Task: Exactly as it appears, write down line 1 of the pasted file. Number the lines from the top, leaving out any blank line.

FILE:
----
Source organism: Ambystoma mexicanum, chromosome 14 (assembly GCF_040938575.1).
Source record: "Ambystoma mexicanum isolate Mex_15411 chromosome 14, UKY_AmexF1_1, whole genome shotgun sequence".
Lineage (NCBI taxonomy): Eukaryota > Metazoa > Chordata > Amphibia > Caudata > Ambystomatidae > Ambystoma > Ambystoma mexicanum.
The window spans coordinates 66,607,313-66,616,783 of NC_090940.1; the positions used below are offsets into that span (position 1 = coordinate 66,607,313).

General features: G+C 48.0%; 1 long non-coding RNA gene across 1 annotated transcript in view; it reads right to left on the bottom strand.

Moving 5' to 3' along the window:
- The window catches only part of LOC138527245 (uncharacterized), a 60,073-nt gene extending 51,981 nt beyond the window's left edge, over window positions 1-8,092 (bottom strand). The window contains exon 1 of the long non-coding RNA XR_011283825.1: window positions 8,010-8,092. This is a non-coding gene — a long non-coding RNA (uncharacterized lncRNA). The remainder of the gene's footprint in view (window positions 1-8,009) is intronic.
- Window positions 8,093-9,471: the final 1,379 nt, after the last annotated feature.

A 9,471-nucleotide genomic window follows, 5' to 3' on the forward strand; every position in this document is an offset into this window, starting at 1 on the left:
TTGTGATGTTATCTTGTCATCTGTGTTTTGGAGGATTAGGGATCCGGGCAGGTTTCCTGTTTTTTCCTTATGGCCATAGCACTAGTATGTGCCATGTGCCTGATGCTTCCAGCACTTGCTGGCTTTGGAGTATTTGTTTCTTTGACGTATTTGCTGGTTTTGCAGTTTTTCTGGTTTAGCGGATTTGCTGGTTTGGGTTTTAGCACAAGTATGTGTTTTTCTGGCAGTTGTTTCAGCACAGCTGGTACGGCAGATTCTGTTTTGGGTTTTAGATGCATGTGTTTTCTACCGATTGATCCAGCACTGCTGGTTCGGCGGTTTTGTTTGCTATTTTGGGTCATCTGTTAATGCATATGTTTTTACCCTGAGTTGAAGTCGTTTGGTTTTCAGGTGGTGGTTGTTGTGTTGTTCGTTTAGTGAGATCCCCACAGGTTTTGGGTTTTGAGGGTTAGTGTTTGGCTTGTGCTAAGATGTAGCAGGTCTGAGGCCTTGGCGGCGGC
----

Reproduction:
Source organism: Ambystoma mexicanum, chromosome 14 (assembly GCF_040938575.1).